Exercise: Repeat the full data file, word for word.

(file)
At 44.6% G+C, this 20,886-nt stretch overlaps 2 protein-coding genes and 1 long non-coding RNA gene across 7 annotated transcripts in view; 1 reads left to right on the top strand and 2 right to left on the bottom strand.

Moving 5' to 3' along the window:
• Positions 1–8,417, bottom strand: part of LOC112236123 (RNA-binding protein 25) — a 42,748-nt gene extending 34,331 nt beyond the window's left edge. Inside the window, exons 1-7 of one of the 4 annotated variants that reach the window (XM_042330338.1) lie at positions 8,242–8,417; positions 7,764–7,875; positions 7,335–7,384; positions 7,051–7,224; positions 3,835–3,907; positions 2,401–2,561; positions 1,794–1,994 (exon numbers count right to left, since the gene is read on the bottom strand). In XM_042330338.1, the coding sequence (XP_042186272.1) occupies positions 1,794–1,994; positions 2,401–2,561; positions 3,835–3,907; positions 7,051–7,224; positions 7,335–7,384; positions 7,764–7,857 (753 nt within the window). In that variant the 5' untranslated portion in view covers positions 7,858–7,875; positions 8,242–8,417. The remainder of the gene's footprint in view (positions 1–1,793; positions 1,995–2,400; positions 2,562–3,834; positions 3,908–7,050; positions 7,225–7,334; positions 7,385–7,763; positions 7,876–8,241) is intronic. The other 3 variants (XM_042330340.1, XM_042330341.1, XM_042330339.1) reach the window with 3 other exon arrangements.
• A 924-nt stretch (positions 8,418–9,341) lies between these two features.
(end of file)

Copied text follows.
At 44.6% G+C, this 20,886-nt stretch overlaps 2 protein-coding genes and 1 long non-coding RNA gene across 7 annotated transcripts in view; 1 reads left to right on the top strand and 2 right to left on the bottom strand.

Moving 5' to 3' along the window:
• Positions 1–8,417, bottom strand: part of LOC112236123 (RNA-binding protein 25) — a 42,748-nt gene extending 34,331 nt beyond the window's left edge. Inside the window, exons 1-7 of one of the 4 annotated variants that reach the window (XM_042330338.1) lie at positions 8,242–8,417; positions 7,764–7,875; positions 7,335–7,384; positions 7,051–7,224; positions 3,835–3,907; positions 2,401–2,561; positions 1,794–1,994 (exon numbers count right to left, since the gene is read on the bottom strand). In XM_042330338.1, the coding sequence (XP_042186272.1) occupies positions 1,794–1,994; positions 2,401–2,561; positions 3,835–3,907; positions 7,051–7,224; positions 7,335–7,384; positions 7,764–7,857 (753 nt within the window). In that variant the 5' untranslated portion in view covers positions 7,858–7,875; positions 8,242–8,417. The remainder of the gene's footprint in view (positions 1–1,793; positions 1,995–2,400; positions 2,562–3,834; positions 3,908–7,050; positions 7,225–7,334; positions 7,385–7,763; positions 7,876–8,241) is intronic. The other 3 variants (XM_042330340.1, XM_042330341.1, XM_042330339.1) reach the window with 3 other exon arrangements.
• A 924-nt stretch (positions 8,418–9,341) lies between these two features.